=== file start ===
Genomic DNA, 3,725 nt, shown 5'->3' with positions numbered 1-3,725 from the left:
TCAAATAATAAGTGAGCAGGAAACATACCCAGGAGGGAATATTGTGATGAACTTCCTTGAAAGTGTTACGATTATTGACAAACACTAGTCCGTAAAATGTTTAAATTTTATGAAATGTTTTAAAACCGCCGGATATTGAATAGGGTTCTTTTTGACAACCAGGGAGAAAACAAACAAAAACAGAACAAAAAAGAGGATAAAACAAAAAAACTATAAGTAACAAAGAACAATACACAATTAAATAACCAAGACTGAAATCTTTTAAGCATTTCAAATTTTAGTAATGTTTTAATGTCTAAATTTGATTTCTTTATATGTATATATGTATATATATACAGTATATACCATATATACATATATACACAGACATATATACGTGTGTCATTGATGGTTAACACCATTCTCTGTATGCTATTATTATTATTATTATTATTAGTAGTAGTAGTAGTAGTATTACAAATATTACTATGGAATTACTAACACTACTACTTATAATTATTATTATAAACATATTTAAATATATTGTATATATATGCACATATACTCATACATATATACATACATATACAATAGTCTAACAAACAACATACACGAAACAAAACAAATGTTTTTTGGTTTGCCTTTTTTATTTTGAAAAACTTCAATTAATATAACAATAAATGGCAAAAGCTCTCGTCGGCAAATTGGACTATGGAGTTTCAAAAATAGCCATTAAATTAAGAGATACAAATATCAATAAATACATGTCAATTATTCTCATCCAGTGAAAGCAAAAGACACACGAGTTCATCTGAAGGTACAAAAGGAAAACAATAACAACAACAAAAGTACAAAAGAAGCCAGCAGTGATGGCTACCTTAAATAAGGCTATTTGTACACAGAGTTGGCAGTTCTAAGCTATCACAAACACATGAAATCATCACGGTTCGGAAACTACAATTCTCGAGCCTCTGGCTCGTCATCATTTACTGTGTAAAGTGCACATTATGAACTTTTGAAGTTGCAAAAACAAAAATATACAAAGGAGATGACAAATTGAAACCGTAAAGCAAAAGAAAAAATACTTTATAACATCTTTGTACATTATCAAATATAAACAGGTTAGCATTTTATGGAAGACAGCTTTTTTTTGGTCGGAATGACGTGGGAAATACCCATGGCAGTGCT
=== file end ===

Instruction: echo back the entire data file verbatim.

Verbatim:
Genomic DNA, 3,725 nt, shown 5'->3' with positions numbered 1-3,725 from the left:
TCAAATAATAAGTGAGCAGGAAACATACCCAGGAGGGAATATTGTGATGAACTTCCTTGAAAGTGTTACGATTATTGACAAACACTAGTCCGTAAAATGTTTAAATTTTATGAAATGTTTTAAAACCGCCGGATATTGAATAGGGTTCTTTTTGACAACCAGGGAGAAAACAAACAAAAACAGAACAAAAAAGAGGATAAAACAAAAAAACTATAAGTAACAAAGAACAATACACAATTAAATAACCAAGACTGAAATCTTTTAAGCATTTCAAATTTTAGTAATGTTTTAATGTCTAAATTTGATTTCTTTATATGTATATATGTATATATATACAGTATATACCATATATACATATATACACAGACATATATACGTGTGTCATTGATGGTTAACACCATTCTCTGTATGCTATTATTATTATTATTATTATTAGTAGTAGTAGTAGTAGTATTACAAATATTACTATGGAATTACTAACACTACTACTTATAATTATTATTATAAACATATTTAAATATATTGTATATATATGCACATATACTCATACATATATACATACATATACAATAGTCTAACAAACAACATACACGAAACAAAACAAATGTTTTTTGGTTTGCCTTTTTTATTTTGAAAAACTTCAATTAATATAACAATAAATGGCAAAAGCTCTCGTCGGCAAATTGGACTATGGAGTTTCAAAAATAGCCATTAAATTAAGAGATACAAATATCAATAAATACATGTCAATTATTCTCATCCAGTGAAAGCAAAAGACACACGAGTTCATCTGAAGGTACAAAAGGAAAACAATAACAACAACAAAAGTACAAAAGAAGCCAGCAGTGATGGCTACCTTAAATAAGGCTATTTGTACACAGAGTTGGCAGTTCTAAGCTATCACAAACACATGAAATCATCACGGTTCGGAAACTACAATTCTCGAGCCTCTGGCTCGTCATCATTTACTGTGTAAAGTGCACATTATGAACTTTTGAAGTTGCAAAAACAAAAATATACAAAGGAGATGACAAATTGAAACCGTAAAGCAAAAGAAAAAATACTTTATAACATCTTTGTACATTATCAAATATAAACAGGTTAGCATTTTATGGAAGACAGCTTTTTTTTGGTCGGAATGACGTGGGAAATACCCATGGCAGTGCT